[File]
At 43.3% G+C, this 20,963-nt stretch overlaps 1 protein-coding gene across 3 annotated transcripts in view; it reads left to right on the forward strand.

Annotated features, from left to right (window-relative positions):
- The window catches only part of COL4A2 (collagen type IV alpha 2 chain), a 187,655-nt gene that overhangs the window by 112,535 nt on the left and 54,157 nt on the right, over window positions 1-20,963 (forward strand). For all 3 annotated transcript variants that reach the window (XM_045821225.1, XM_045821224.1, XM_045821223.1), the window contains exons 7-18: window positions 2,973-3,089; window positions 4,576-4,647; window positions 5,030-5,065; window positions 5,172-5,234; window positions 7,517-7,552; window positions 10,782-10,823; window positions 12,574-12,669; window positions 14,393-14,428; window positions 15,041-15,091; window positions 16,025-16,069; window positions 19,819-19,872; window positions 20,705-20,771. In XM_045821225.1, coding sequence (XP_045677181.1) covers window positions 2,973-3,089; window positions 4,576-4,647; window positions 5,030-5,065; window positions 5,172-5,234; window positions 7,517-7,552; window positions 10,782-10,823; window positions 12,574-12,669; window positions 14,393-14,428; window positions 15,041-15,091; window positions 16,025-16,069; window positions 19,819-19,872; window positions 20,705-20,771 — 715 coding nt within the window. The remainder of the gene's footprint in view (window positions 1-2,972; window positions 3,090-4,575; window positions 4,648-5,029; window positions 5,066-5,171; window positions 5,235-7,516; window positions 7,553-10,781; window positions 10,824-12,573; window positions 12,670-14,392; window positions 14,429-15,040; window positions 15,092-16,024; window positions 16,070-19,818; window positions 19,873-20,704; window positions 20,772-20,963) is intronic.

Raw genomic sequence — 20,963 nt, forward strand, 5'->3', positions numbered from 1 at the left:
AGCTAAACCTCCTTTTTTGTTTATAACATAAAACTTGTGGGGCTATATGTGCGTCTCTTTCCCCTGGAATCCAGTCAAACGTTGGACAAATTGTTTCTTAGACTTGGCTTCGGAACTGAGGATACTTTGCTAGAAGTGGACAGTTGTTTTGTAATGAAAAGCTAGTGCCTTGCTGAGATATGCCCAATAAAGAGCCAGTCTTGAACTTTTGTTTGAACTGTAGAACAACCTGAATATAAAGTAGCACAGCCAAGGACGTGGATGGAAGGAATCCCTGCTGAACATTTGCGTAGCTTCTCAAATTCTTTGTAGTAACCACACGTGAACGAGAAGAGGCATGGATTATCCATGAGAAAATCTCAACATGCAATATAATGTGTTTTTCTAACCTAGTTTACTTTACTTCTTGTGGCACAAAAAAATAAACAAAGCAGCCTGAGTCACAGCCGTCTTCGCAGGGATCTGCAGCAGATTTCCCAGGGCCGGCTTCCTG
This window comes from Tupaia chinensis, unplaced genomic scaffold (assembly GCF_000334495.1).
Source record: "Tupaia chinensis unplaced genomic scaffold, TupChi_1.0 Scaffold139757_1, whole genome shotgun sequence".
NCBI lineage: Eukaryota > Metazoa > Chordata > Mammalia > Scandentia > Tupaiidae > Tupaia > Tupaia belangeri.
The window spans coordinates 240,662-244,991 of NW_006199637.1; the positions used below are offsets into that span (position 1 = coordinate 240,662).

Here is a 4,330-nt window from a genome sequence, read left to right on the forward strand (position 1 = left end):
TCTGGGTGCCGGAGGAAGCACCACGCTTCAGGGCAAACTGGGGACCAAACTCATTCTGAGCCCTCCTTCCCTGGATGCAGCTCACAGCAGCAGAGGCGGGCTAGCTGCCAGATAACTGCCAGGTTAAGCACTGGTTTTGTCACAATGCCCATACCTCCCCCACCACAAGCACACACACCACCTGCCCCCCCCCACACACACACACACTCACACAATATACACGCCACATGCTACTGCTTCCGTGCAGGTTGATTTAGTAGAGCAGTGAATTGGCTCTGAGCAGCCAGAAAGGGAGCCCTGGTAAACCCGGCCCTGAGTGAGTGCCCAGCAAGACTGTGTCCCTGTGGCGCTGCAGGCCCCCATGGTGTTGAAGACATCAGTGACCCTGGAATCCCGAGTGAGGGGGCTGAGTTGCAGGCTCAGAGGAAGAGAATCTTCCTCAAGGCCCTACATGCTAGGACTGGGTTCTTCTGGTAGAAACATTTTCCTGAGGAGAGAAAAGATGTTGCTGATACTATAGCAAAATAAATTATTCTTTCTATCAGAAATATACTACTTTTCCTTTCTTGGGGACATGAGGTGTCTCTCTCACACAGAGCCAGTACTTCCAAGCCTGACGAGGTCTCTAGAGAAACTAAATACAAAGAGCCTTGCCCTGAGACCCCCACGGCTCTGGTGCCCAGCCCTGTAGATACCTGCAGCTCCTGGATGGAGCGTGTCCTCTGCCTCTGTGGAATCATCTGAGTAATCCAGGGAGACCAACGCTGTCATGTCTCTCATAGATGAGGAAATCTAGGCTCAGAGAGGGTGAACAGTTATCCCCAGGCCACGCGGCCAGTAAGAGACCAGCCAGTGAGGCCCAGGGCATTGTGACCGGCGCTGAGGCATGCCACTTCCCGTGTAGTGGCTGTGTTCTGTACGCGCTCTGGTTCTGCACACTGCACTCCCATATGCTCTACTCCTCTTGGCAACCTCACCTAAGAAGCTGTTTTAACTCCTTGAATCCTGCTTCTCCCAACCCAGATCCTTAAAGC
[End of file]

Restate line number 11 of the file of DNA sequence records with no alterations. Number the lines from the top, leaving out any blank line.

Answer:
TCTGGGTGCCGGAGGAAGCACCACGCTTCAGGGCAAACTGGGGACCAAACTCATTCTGAGCCCTCCTTCCCTGGATGCAGCTCACAGCAGCAGAGGCGGGCTAGCTGCCAGATAACTGCCAGGTTAAGCACTGGTTTTGTCACAATGCCCATACCTCCCCCACCACAAGCACACACACCACCTGCCCCCCCCCACACACACACACACTCACACAATATACACGCCACATGCTACTGCTTCCGTGCAGGTTGATTTAGTAGAGCAGTGAATTGGCTCTGAGCAGCCAGAAAGGGAGCCCTGGTAAACCCGGCCCTGAGTGAGTGCCCAGCAAGACTGTGTCCCTGTGGCGCTGCAGGCCCCCATGGTGTTGAAGACATCAGTGACCCTGGAATCCCGAGTGAGGGGGCTGAGTTGCAGGCTCAGAGGAAGAGAATCTTCCTCAAGGCCCTACATGCTAGGACTGGGTTCTTCTGGTAGAAACATTTTCCTGAGGAGAGAAAAGATGTTGCTGATACTATAGCAAAATAAATTATTCTTTCTATCAGAAATATACTACTTTTCCTTTCTTGGGGACATGAGGTGTCTCTCTCACACAGAGCCAGTACTTCCAAGCCTGACGAGGTCTCTAGAGAAACTAAATACAAAGAGCCTTGCCCTGAGACCCCCACGGCTCTGGTGCCCAGCCCTGTAGATACCTGCAGCTCCTGGATGGAGCGTGTCCTCTGCCTCTGTGGAATCATCTGAGTAATCCAGGGAGACCAACGCTGTCATGTCTCTCATAGATGAGGAAATCTAGGCTCAGAGAGGGTGAACAGTTATCCCCAGGCCACGCGGCCAGTAAGAGACCAGCCAGTGAGGCCCAGGGCATTGTGACCGGCGCTGAGGCATGCCACTTCCCGTGTAGTGGCTGTGTTCTGTACGCGCTCTGGTTCTGCACACTGCACTCCCATATGCTCTACTCCTCTTGGCAACCTCACCTAAGAAGCTGTTTTAACTCCTTGAATCCTGCTTCTCCCAACCCAGATCCTTAAAGC